iXsystems TrueNAS Mini X+ ZFS NAS Review


iXsystems TrueNAS Mini X+ Internal Overview

Starting with the storage and networking side of the chassis, we have a full-height expansion slot. In here, we have a Chelsio T520 dual SFP+ 10GbE NIC.

TrueNas Mini X Plus Chelsio T520
TrueNAS Mini X Plus Chelsio T520

All of the USB ports and SATA ports come from the main motherboard. As part of their build process, iXsystems does cable management but also selection. That includes getting right-sized breakout cables to connect to the backplane. Behind this cable header forest, one can see a SATA DOM for OS installation. This allows the TrueNAS Mini X+ to use all of its storage bays for storage, instead of the OS.

TrueNas Mini X Plus Internal SATA Cable Area
TrueNAS Mini X Plus Internal SATA Cable Area

The motherboard itself appears similar to the Supermicro A2SDi-H-TF with a slight twist. iXsystems is using an active cooler on the Atom C3758 SoC instead of a passive one that is commonly found on the standard motherboard. Here is what the I/O block looks like when not covered in cables.

Supermicro A2SDi 8C_ HLN4F Storage
Supermicro A2SDi Storage

The other side of the chassis has the 250W 80Plus Bronze FSP power supply and also allows access to the memory.

TrueNas Mini X Plus Internal PSU And Memory Side
TrueNAS Mini X Plus Internal PSU And Memory Side

The power supply has a number of extra cables so iXsystems bundles these and puts them into a lower airflow section of the chassis.

TrueNas Mini X Plus Internal PSU And Memory Side Close
TrueNAS Mini X Plus Internal PSU And Memory Side Close

In terms of memory, the Intel Atom C3758 is a dual-channel and two DIMM per channel design. Standard one gets 32GB of ECC memory in the system. Our unit was configured with 4x 16GB for 64GB of memory. As a quick note here, 16GB module pricing is starting to be impacted by shifts to 32GB and larger module sizes. That also means one has an opportunity to upgrade to configurations such as 4x 32GB RDIMMs in the future. iXsystems only says it is “Upgradeable to 64GB” but we had 128GB in this system at one point. Practically, 64GB is very reasonable here.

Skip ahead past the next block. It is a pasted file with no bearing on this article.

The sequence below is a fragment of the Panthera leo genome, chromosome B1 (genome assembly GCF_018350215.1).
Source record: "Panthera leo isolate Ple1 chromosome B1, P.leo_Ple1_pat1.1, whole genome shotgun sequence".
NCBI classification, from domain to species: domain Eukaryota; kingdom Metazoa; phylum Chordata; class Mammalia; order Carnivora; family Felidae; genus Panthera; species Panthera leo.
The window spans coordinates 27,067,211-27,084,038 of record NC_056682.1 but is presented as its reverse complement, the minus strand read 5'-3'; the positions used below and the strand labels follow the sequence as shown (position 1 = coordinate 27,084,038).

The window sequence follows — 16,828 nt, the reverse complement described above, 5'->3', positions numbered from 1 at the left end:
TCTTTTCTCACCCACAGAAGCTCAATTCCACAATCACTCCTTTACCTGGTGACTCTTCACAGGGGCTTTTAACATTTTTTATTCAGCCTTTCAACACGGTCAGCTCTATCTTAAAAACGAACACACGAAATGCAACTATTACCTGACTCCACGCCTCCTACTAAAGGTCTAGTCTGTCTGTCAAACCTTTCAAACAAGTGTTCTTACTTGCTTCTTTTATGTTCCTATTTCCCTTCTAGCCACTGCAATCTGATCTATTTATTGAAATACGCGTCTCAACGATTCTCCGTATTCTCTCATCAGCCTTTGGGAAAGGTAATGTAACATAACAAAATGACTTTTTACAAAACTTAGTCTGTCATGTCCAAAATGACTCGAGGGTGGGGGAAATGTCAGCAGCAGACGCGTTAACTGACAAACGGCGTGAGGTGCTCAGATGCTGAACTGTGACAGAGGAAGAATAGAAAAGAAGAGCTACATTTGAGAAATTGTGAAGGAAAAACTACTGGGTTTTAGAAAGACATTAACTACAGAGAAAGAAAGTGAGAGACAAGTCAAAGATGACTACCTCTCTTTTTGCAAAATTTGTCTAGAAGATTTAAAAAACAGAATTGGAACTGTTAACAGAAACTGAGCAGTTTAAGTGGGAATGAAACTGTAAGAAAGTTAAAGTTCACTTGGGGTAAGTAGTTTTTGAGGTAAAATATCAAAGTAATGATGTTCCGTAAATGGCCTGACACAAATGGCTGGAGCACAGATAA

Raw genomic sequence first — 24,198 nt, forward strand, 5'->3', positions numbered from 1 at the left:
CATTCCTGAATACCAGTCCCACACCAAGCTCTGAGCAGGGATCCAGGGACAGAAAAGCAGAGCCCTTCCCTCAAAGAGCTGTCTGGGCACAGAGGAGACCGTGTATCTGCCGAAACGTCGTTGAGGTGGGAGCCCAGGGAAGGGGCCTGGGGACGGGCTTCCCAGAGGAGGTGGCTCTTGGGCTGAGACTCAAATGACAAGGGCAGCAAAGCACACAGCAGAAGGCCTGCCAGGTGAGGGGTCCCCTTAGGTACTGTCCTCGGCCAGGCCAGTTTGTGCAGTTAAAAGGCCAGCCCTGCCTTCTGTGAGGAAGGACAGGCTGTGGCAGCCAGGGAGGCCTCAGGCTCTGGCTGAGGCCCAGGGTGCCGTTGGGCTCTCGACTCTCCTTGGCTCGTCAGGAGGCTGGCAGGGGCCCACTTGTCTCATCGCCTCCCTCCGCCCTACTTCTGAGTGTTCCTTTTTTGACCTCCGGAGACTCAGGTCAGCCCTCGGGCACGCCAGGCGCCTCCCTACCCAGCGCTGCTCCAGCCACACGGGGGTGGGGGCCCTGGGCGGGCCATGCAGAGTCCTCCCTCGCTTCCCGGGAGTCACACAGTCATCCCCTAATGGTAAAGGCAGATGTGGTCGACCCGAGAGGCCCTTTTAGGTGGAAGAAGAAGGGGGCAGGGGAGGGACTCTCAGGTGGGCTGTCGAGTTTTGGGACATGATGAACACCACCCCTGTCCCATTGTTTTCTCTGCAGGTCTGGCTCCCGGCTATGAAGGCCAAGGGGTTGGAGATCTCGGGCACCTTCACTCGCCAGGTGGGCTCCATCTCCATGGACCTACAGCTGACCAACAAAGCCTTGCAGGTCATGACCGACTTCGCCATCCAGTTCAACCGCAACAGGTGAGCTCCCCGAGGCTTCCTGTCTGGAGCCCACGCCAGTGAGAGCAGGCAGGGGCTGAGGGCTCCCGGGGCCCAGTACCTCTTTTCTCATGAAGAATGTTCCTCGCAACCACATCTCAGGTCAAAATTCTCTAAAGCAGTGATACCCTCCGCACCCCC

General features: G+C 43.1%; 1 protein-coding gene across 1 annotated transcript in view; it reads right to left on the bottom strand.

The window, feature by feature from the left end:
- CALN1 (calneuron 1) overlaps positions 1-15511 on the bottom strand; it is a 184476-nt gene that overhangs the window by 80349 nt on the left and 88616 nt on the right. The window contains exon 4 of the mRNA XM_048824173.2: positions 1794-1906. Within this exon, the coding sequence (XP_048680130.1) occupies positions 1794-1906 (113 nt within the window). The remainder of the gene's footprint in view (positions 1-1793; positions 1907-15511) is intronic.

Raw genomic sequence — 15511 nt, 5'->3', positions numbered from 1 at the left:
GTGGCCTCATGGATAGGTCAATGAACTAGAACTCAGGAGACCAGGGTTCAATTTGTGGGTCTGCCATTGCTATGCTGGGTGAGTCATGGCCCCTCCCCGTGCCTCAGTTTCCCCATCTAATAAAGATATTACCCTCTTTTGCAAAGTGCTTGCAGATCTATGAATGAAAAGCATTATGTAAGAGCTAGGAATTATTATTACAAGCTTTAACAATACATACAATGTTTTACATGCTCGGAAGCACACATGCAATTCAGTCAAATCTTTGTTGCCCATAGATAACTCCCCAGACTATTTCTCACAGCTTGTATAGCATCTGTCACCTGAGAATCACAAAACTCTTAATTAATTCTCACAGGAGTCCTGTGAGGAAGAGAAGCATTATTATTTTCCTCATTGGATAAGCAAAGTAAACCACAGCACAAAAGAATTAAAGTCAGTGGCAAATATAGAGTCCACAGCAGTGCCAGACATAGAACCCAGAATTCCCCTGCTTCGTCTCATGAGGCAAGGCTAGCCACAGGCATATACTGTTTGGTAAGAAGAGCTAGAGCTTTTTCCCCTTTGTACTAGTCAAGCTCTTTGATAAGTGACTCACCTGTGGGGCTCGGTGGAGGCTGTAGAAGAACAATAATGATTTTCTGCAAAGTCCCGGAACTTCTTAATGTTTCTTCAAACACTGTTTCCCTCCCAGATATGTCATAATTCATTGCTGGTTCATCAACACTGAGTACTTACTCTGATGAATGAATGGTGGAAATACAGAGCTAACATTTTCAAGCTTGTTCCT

There are a few internal notes that we have. First, there are no front panel fans as we saw in the FreeNAS Mini XL Plus we reviewed. There seems to be mounting room for them, but they were not present in our configuration. That will mean that the expansion card needs to ensure it has proper cooling. The Chelsio T520 worked for us, but we can imagine hotter cards would need some sort of active cooler solution.

TrueNas Mini X Plus No Front Fans
TrueNAS Mini X Plus No Front Fans

The other item here is that iXsystems uses a custom fan to keep the chassis cool. There are fans for the PSU as well as the CPU, but this is the primary fan cooling everything else in the system.

TrueNas Mini X Plus Green Fan
TrueNAS Mini X Plus Green Fan

We will say that the way this is executed is nice. The fans are relatively quiet compared with some similar builds we have seen in the 4-bay version of the chassis. At the same time, it is far from silent since these fans all need to work. In a 25dba room, we had 36dba at 1m in front of the chassis (louder behind.) In a loud environment or in an equipment closet, this will not be noticeable. If you are thinking about this in your personal office that is otherwise quiet, it will be very noticeable. We cannot say that this is silent, but it is relatively quiet for this class of NAS.

Next, let us get to management.


  1. Nice review. Interesting product, especially because this integrator (or system builder) has chosen to use off-the-shelf parts with a minimum of custom modifications. To me that speaks of a platform that is easily supportable & fixable into the future by a tech savvy enduser.